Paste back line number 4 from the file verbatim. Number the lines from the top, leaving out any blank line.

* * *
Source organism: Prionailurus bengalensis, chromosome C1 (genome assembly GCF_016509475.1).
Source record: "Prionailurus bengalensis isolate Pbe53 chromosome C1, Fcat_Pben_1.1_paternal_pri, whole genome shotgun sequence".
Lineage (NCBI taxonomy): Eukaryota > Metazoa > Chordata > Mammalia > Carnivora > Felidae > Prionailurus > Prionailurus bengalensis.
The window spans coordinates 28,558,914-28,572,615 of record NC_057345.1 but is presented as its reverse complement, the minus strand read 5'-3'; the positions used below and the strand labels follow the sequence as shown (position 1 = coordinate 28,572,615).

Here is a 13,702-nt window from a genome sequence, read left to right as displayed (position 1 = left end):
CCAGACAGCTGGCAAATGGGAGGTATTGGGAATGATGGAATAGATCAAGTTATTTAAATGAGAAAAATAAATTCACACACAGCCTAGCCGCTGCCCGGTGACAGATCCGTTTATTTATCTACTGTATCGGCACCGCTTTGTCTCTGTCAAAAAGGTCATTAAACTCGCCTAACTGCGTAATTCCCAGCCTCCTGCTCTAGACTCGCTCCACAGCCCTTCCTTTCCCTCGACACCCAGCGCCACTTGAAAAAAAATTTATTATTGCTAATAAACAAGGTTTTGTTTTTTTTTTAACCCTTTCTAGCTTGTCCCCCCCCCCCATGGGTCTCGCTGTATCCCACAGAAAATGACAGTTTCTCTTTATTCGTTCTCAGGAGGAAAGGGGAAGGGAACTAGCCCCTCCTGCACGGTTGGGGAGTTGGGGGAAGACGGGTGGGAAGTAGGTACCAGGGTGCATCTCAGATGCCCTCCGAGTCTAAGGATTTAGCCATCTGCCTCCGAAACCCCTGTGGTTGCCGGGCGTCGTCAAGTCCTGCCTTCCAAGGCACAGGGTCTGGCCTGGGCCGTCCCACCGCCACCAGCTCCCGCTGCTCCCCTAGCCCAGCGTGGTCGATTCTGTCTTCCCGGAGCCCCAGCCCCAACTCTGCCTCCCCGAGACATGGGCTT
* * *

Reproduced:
The window spans coordinates 28,558,914-28,572,615 of record NC_057345.1 but is presented as its reverse complement, the minus strand read 5'-3'; the positions used below and the strand labels follow the sequence as shown (position 1 = coordinate 28,572,615).